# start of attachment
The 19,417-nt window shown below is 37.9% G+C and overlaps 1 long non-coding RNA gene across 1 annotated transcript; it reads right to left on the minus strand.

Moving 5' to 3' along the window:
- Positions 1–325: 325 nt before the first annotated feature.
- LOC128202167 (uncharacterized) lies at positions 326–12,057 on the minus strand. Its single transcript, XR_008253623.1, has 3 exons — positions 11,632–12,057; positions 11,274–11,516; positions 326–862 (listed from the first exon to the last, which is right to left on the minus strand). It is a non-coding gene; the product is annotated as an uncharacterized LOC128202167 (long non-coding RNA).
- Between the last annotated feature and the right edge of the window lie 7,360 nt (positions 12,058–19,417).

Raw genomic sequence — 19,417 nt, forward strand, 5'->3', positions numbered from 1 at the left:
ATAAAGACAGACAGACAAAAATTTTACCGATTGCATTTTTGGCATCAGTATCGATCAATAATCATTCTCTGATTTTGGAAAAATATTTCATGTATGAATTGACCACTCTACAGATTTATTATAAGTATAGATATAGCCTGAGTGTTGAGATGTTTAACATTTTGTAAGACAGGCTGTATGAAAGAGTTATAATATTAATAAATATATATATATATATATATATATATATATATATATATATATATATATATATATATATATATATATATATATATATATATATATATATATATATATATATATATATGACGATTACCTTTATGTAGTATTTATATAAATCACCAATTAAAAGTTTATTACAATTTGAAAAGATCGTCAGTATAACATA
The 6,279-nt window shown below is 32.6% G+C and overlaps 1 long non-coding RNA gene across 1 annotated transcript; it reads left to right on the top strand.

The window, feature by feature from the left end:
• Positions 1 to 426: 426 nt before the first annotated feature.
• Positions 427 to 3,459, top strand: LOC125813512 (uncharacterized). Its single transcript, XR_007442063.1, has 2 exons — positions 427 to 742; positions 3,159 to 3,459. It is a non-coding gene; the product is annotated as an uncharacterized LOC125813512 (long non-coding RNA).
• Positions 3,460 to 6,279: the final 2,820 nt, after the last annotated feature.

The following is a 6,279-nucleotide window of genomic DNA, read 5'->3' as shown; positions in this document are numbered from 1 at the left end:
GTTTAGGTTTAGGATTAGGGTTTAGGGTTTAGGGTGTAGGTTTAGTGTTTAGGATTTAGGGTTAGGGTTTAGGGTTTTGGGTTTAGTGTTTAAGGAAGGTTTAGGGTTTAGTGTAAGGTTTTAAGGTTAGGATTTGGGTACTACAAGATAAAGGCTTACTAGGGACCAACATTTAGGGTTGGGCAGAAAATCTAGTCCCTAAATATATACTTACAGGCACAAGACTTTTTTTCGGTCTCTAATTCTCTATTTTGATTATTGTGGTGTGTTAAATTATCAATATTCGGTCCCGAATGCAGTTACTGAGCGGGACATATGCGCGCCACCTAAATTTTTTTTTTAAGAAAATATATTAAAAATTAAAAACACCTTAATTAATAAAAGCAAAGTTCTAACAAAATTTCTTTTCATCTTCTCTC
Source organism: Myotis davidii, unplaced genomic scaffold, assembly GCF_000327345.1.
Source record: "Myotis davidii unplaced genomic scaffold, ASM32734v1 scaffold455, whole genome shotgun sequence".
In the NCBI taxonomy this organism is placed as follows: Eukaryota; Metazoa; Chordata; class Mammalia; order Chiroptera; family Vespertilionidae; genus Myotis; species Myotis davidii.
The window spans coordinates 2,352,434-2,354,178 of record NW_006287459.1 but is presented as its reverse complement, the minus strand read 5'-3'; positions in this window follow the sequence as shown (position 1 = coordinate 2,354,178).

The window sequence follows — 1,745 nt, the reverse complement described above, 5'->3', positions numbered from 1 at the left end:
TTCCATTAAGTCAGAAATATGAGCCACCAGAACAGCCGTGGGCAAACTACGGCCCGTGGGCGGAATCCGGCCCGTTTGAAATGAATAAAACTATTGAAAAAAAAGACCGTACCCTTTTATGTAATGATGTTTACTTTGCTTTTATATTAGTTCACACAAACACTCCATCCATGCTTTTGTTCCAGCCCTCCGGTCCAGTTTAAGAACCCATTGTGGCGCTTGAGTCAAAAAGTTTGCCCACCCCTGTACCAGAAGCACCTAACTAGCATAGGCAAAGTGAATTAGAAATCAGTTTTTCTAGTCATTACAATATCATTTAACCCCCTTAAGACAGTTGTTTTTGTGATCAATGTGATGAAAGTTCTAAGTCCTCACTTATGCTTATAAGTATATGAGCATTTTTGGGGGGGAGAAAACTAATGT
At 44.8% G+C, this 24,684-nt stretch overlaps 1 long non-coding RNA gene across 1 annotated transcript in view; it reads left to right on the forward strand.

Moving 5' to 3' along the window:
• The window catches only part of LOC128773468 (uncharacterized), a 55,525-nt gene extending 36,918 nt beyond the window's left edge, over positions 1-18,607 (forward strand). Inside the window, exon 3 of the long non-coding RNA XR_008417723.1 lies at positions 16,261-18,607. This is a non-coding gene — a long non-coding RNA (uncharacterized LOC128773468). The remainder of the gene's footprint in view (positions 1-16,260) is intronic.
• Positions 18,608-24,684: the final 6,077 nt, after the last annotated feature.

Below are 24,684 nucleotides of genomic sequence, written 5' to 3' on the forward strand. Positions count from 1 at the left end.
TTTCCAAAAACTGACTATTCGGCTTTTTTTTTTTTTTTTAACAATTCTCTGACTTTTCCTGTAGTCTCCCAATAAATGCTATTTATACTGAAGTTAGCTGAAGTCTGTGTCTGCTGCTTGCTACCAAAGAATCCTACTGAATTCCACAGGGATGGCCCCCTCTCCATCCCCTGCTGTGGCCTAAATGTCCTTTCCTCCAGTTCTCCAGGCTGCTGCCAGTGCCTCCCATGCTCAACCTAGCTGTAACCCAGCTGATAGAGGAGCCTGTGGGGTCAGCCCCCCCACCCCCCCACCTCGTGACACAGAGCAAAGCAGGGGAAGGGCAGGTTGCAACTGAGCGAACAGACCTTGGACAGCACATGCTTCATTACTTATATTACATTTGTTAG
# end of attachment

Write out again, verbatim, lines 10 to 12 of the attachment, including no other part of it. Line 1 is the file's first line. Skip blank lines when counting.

• Positions 1 to 426: 426 nt before the first annotated feature.
• Positions 427 to 3,459, top strand: LOC125813512 (uncharacterized). Its single transcript, XR_007442063.1, has 2 exons — positions 427 to 742; positions 3,159 to 3,459. It is a non-coding gene; the product is annotated as an uncharacterized LOC125813512 (long non-coding RNA).
• Positions 3,460 to 6,279: the final 2,820 nt, after the last annotated feature.